Rabbi Kalonymus Kalman Shapira, who lived in Warsaw at the time of the Nazi invasion, saw more death and cruelty than anyone should ever have to see. And yet - somehow - he kept teaching Torah, and he left a record of his teachings from the years 1940 to 1942. Unearthed by a construction worker after the war, this last work of Kalonymus, titled "The Holy Fire", is the spiritual diary of a man watching his world being destroyed.

In an entry dated Parashat Mishpatim, 5702 (February 1942), Kalonymus writes: "We learn from the commentaries that the voice of G-d at the giving of the Torah [on Mount Sinai] traveled from one end of the Earth to the other, and that Israel heard the voice of G-d in all the winds of the world. This comes to teach us that we must not think of the physical world as being far from the Torah, nor in opposition to it: it is not so. The voice of the Torah is heard from the whole world, because the world too was created by the word of G-d and the word of G-d is the essence of the world; it is only that human beings use the world in an evil way, and destroy the world that was 'created with ten commands' (Avot 5:1). And whoever uses the world for good, the world itself helps them in their study and deeds. ... For the world was created by the word of G-d, and the Torah is the word of G-d, and in fact the Creator is one with the Divine Word; and the whole Torah is contained in the Ten Commandments, and all the Ten Commandments were spoken as one word. And the Word of G-d in the creation of the world, and the Word of G-d in the Torah, are one."

Near the end of "The Holy Fire", shortly after the passage quoted above, Kalonymus (himself a kabbalist) returns to the Jewish mystical doctrine one more time. He is discussing the configuration of the ten Sephiroth, the potentialities or dimensions which kabbalists (and now physicists) tell us underlie the fabric of creation. In a conundrum going back at least to the sixteenth century, scholars have offered various ideas as to how the Sephiroth might best be schematically represented. Interestingly enough, Kalonymus eschews the familiar "Tree of Life" diagram (which can be found in any popular book on the Kabbalah) and returns to the older model of concentric rings. He presents two alternative views: "In the configuration of 'circles', each higher level encircles its [lower] neighbor, so that the Divinity surrounds all of them, and the World of Action [i.e., the lowest, material level] is at the center. In the 'direct' configuration [so called even though it is also circular], every lesser level enwraps its [higher] neighbor, so that the ray of the Infinite is found at the center, and the World of Action is outside." The first configuration, in which the greater surrounds the lesser, represents the body, for we stand surrounded by ever greater mysteries. The second, in which the greater is concealed within the lesser, is the way of the soul, for "there the soul, not the body, is of the essence."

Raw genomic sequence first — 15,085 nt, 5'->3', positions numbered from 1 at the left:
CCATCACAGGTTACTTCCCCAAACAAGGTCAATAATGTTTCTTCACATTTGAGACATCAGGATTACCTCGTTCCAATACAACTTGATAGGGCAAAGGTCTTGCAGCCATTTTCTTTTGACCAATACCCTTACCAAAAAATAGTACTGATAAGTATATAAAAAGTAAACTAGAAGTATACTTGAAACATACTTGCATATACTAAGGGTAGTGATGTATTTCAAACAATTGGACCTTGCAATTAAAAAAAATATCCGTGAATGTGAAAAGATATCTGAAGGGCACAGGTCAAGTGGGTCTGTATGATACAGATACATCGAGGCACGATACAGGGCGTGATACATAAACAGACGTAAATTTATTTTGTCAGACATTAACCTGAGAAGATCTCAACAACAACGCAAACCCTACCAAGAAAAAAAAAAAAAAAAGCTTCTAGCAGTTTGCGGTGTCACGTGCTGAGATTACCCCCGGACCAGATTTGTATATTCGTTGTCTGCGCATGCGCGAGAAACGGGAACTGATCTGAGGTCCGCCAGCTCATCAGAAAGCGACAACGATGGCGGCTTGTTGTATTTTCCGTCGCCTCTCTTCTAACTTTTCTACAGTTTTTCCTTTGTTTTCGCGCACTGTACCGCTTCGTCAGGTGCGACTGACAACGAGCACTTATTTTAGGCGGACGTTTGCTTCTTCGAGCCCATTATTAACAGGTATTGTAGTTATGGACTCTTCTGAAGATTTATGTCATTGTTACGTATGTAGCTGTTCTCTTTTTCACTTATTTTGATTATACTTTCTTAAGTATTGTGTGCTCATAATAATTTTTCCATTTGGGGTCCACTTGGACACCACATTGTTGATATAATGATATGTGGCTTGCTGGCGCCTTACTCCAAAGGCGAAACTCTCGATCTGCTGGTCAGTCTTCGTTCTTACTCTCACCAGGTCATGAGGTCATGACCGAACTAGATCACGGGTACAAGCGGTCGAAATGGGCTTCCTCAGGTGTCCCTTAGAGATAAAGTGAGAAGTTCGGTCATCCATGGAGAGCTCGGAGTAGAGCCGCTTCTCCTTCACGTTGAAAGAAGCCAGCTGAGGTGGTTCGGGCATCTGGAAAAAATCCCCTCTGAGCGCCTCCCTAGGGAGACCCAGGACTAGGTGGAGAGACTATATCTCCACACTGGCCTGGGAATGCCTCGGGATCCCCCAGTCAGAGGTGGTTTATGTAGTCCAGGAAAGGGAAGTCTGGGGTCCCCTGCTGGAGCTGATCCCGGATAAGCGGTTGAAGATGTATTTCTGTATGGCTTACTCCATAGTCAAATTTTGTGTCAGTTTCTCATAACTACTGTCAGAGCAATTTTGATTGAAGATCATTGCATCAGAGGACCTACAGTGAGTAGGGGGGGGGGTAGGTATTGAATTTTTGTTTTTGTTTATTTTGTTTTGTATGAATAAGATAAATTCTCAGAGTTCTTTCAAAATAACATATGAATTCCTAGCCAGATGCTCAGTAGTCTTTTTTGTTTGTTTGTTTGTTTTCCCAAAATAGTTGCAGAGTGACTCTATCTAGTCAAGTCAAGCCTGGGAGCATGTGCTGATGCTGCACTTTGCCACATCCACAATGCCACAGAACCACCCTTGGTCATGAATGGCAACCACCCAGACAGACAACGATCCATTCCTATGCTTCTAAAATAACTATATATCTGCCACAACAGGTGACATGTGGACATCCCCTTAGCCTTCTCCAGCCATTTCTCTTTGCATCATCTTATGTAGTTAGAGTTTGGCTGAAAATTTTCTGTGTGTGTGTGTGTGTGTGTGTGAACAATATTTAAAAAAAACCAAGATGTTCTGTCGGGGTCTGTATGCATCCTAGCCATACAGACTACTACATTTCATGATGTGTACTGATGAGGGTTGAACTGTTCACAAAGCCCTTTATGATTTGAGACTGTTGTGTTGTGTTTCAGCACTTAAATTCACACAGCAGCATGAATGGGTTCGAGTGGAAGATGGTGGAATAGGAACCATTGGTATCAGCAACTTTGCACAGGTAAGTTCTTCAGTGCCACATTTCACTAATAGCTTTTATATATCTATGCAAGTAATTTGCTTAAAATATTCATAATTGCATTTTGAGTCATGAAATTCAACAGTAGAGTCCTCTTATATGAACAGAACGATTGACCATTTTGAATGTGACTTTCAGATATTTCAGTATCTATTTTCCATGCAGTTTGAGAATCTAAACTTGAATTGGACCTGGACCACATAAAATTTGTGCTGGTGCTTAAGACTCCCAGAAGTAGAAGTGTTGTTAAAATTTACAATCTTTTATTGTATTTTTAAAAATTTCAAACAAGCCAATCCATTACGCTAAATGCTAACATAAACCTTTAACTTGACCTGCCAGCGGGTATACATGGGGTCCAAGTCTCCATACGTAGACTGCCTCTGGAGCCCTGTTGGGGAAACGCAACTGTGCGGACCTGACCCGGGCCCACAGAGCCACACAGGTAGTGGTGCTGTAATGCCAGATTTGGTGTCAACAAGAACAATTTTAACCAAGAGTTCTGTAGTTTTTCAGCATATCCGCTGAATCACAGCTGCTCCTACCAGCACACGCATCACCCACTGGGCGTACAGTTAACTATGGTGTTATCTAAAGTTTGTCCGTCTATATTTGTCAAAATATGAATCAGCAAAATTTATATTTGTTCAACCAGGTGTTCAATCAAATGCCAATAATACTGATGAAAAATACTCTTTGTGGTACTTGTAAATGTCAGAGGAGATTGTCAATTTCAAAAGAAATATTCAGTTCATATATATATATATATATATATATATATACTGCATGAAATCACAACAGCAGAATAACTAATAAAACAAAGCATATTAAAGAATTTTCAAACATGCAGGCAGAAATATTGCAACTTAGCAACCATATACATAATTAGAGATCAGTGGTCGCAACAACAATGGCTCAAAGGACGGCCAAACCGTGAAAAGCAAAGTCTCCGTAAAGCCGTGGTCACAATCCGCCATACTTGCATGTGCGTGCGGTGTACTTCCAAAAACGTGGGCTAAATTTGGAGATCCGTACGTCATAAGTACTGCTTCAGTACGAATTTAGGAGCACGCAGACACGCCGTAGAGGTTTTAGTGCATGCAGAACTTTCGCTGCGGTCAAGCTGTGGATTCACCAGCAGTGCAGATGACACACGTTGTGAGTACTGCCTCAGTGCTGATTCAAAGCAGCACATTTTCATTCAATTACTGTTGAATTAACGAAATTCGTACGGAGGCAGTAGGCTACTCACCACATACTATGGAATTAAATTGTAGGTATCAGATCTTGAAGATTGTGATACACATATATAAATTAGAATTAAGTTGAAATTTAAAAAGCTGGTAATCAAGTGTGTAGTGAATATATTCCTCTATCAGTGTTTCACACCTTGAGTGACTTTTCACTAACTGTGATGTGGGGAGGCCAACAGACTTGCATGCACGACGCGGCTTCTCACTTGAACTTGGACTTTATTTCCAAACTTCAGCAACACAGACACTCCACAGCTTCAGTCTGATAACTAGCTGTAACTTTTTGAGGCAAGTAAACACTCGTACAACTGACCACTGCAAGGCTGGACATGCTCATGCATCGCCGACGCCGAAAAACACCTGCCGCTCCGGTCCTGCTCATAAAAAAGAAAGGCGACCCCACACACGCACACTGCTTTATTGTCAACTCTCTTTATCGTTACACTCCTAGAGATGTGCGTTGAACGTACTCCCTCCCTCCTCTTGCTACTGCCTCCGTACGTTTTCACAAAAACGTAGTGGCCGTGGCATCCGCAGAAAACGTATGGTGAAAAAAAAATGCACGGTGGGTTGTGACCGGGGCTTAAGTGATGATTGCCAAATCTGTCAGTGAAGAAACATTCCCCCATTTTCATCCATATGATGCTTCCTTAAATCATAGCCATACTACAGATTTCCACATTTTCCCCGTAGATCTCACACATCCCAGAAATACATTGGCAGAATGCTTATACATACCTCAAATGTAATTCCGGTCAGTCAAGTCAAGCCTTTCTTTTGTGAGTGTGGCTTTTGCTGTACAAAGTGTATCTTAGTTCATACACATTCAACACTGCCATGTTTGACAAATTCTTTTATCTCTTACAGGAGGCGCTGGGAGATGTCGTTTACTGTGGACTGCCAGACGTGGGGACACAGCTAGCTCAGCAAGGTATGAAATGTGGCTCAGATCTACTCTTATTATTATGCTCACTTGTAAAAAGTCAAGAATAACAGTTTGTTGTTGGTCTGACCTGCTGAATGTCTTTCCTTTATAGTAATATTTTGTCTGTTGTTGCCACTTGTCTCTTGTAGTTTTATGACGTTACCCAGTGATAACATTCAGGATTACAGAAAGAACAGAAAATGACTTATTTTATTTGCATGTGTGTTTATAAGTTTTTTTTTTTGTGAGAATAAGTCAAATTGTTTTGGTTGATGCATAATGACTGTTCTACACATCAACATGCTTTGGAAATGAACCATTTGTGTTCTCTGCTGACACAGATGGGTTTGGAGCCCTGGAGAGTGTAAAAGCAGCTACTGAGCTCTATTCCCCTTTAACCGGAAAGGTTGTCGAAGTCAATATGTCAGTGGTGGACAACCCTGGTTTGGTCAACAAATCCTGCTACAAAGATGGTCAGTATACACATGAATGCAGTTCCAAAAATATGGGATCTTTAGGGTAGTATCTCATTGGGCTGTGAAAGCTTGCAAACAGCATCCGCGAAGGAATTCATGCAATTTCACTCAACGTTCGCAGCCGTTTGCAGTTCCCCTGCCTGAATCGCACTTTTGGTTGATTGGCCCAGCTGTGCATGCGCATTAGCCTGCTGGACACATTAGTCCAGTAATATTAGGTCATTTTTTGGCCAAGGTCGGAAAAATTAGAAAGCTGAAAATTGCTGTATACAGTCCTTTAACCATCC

Let's picture this. Warsaw is in ruins and Nazis are prowling the streets. Kalonymus' whole family have been murdered, and his people are being shipped off to the gas chambers day by day. He himself will make that trip in a few weeks. And here he is, writing about the unity of the world, and the soul, and G-d.

Our problems seem small when we compare them to the sufferings of holy martyrs like Kalonymus. But the thing is, they are our problems - they are not happening to somebody else!

And this is the point. No one else must endure our suffering, and no one else can solve our problems for us.

We grow older, and sometimes we feel we are being groud down by the hardness of living. But it is that very hardness that compels us to meet the challenges that were given to us alone. Your life is your own and your choices are your own.

The word kabbalah means receiving. It is the task of a lifetime to receive this life - to understand it, to welcome it for the gift that it is.

cross-posted here:

My Magic Moment with TechnoDyke

Wow, TD. I thought you'd forgotten.

I saw you on that little coffee shop on the corner of Trinity and Burnside. Or rather, you saw me. I was just minding my own business, going in for a single espresso like I always do, and you called out from the corner, "Hey, blue nail polish with that blouse ... WOW!"

I blushed, but you knew you had me. I sat down next to you - on that fancy couch they have that looks like the "Curious Sofa" from Edward Gorey - and we chatted for a long time. Then you took me for a drive up to Washington Park and we sat under the statue of Sacagawea, looking out over the city.

You put your arm around me, and even though I knew it wasn't going to be "like that", I was excited. Turns out we'd both lived in San Francisco at the same time but never met there. We swapped horror stories of the 38 Geary and the N Judah, and you talked about the time you'd slept at Baker Beach in January.

I asked you why you'd moved to Portland. You said, "Free wi-fi," but I knew there was more to it than that. You kept it to yourself, though ... you always were mysterious.

That was our only time together, but I've never forgotten. I still have the grass stains on my skirt to prove it. Glad you remembered ... I was afraid you'd forgotten me.

For the rest of the story - and to find out what that stain really was - read fatfeistyfemme.